Tiny Writers’ Conference, Week 2: Rights, Rights, Rights

One of the fun things about going to writers’ conferences as a publisher and editor as well as a poet is  that I often get to give talks on the publishing end of literature. Of course, I love talking about the craft of writing, but I’m an odd duck in that I also happen to love the arcane details of publishing. One of the topics that writers typically want to discuss at conferences is that of rights. What are they, anyway? How do you know if you’ve used them? How does a writer protect her work?  

Let me start by saying that I am by no means one of the great legal minds of my generation. Anything I know about, say, criminal law comes from some serious time put into the watching of Law and Order and its many franchises. So it should go without saying—but I’ll say it—that if you have a tricky legal question, you should talk to a lawyer about it. What you’ll read below isn’t intended to be a substitute for legal counsel—just an overview of rights as they pertain to literary work. Alright? Alright.

What are first rights, anyway?

You’ll often see magazines and journals ask for “FNASR” (first North American Serial Rights) or simply “First Rights” in their guidelines. What journals are talking about here is the right to be the first venue to publish a particular piece. After the work is published—the ink hits the page or the text hits the internet—you’re free to sell (or, in the case of most literary work, give) the piece to another venue for reprinting. (For a more detailed discussion of FNASR, take a look at this article by Marg Gilks. Please ignore the web design straight out of 1997—this is one the best best articles available dealing with the many variations of rights.) The most important thing to understand about FNASR or First Rights is that, when you give these rights to a publisher, you’re guaranteeing that you’ve not published the work before.

If all rights revert to me, why can’t I sell or use first rights again?

First means first. Even when we’re doing creative-writer math, there’s only one first use of anything. If you choose to print a piece on your blog, for example, you’re making the choice to use your first rights—your first publication—on that blog. The First Rights for that piece have now been used. You’re free to seek reprints of that work, but if you approach a magazine with a piece that’s already been printed, even online, with the claim that you’re offering First Rights on the piece, you’re misleading the publisher. She’s not going to be happy when she finds out that the piece has been printed elsewhere. There are some journals that do not consider blog posts to be prior publication, and still other journals that have no difficulty reprinting work, but these journals are few; if in any doubt after reading a magazine’s guidelines, ask. Never assume it’s a good idea to submit previously published work without verifying that you’re welcome to do so.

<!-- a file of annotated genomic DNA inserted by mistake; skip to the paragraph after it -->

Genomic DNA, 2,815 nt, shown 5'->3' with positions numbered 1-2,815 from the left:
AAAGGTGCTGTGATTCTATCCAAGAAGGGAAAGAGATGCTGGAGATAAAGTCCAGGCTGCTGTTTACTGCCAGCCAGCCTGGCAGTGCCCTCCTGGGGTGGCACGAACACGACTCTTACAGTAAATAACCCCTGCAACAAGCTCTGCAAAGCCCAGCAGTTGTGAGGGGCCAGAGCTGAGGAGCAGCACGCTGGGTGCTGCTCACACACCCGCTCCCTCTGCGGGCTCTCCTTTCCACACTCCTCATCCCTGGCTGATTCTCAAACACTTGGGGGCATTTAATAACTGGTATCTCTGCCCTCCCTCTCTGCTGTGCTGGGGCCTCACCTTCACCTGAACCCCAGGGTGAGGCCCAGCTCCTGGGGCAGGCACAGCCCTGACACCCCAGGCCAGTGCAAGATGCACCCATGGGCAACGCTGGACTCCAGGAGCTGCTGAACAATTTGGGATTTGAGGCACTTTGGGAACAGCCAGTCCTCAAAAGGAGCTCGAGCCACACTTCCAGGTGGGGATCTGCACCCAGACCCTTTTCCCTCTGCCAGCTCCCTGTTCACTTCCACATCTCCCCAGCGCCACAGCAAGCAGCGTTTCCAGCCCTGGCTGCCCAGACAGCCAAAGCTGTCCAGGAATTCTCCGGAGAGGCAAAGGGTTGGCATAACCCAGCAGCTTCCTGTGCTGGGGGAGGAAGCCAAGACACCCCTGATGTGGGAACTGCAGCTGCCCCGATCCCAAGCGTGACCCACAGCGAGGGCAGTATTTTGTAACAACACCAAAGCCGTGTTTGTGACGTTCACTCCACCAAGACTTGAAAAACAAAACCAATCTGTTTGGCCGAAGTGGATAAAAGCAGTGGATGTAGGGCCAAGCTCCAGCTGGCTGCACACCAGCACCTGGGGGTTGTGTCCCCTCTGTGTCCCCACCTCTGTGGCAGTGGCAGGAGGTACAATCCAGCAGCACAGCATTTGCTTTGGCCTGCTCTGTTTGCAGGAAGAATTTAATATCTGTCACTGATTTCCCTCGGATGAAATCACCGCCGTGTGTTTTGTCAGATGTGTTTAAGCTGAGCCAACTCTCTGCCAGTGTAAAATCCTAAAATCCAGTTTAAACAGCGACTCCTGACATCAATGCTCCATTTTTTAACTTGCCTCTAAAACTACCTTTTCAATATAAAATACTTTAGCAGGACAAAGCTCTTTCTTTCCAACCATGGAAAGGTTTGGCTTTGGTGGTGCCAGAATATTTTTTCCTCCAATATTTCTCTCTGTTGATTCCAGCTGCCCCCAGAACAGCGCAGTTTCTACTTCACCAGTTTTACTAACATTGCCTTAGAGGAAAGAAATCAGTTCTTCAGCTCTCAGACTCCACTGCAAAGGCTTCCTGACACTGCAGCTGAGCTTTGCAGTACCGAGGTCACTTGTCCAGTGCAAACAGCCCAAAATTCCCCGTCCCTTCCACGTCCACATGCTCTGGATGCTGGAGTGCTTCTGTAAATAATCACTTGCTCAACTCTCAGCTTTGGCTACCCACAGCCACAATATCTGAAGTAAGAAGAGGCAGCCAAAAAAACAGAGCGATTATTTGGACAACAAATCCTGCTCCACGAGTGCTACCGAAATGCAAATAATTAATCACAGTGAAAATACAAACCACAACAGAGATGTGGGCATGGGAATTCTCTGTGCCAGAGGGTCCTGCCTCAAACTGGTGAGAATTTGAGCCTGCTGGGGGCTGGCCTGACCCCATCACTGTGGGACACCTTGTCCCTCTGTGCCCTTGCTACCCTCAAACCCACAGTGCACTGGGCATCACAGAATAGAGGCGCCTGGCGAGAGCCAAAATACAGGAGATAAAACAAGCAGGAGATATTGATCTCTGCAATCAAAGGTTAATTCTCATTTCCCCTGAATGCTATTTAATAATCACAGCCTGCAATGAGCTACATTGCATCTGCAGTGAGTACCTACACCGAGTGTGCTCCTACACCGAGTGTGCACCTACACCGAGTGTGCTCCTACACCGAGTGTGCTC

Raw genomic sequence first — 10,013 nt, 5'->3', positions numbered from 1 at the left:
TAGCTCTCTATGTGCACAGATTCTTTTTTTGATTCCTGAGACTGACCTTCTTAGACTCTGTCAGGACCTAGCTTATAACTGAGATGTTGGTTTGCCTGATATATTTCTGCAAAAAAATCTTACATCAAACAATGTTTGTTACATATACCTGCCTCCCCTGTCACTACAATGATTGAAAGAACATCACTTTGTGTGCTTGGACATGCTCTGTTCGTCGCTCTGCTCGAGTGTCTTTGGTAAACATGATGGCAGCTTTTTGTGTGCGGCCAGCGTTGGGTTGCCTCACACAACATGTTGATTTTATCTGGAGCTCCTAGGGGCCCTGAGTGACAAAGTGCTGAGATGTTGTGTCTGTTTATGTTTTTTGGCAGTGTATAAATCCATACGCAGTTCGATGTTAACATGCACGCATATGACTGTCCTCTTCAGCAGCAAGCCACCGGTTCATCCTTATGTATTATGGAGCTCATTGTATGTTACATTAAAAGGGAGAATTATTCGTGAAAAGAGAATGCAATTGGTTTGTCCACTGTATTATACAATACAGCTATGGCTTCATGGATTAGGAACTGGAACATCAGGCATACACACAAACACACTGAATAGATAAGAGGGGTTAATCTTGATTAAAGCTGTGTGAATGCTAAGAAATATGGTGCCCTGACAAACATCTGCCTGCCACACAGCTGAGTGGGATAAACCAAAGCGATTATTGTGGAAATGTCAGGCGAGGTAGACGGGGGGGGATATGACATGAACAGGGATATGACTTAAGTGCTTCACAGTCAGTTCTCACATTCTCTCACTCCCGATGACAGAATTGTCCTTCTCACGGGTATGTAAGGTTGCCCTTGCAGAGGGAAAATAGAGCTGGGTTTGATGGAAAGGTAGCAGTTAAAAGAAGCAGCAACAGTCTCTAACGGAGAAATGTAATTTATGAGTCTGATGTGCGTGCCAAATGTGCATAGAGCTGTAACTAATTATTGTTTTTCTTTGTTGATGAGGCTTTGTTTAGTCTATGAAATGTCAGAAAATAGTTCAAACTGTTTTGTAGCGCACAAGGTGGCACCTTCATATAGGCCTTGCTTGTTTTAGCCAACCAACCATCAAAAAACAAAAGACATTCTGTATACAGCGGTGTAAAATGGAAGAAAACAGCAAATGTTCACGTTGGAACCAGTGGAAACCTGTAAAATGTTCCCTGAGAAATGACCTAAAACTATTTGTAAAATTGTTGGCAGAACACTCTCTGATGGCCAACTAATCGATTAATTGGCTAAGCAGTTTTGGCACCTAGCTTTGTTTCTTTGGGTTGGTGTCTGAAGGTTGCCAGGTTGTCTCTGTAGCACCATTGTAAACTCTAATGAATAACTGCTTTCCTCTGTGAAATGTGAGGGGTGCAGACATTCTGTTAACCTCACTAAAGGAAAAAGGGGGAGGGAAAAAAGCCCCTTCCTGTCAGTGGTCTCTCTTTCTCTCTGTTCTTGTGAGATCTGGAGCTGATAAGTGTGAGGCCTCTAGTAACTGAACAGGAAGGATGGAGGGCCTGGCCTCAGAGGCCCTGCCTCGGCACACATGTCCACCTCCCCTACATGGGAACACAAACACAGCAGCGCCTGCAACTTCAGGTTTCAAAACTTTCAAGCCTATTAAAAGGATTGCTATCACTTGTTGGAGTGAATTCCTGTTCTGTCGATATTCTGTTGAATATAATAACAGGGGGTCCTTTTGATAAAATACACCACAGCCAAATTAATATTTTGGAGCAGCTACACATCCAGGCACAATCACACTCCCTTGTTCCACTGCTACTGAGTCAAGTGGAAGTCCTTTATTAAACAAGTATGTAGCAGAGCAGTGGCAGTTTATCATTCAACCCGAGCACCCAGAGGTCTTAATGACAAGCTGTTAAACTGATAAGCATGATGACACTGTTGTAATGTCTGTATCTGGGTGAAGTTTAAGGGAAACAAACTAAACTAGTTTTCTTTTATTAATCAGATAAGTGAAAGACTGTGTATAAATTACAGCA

But why should magazines care if I’ve already published a piece on my website? 

An ideal publishing world looks like this: the writer sends me, the editor/publisher, an awesome piece of work. I buy the first rights to that work for fair fee, then I print that work at my expense. Finally, a reader recognizes the value of the work, and pays me, the editor/publisher, for a copy of that work. Great content flows to the reader, money flows to the writer and publisher.

The literary world is not, however, ideal. From journals that can’t afford to pay writers to readers who demand content for free, we have quite a few challenges to our literary ecosystem. As a writer, you don’t want to be part of the problem; if you provide a poem or story for free on your blog, readers will not buy a copy of a journal in order to read it, and a journal can’t sustain itself without a readership. If you care about writers—yourself included—being able to publish in journals and receive fair payment for work, then you won’t want to try to game the system.

What about protecting myself as a writer? Do I need to copyright my work?

So now that you understand how to help journals, how do you help yourself as a writer? Quite a few poets and authors tell me they’re worried about their work’s being stolen by editors or other writers, and they want to know whether they should copyright their work.

In short, it’s probably overkill for most of us to register copyright on poems, stories, or essays. Anything you write, as long as it’s your original work, is already protected by what’s called “basic copyright” without your taking any steps at all. If somebody infringes on your work, you can pursue a legal remedy to the problem under basic copyright. Registering a copyright with the US government—which involves paying the government a fee—simply gives you expanded legal protection. You could sue a person who infringed on your work for a greater sum of money and for legal fees if you have a registered copyright.

But let’s take a moment for a reality check: most of us aren’t going to find ourselves in such riotous demand—or, let’s face it—having produced such incredibly lucrative poems that we’ll ever find ourselves being infringed upon, much less in need of legal help to resolve the situation. In the unlikely event that we are, it’s great to know that basic copyright already has us reasonably well covered without our taking any further, more expensive steps.

If you’re still worried that your work might be taken and used without your consent, one of the best things you can do is be selective about where you send your work. Send material to respectable, established journals, not to Jimmy Bob’s Baloney Review. Good journals stick around for a reason—they treat their authors well, and contribute to a healthy literary ecosystem.

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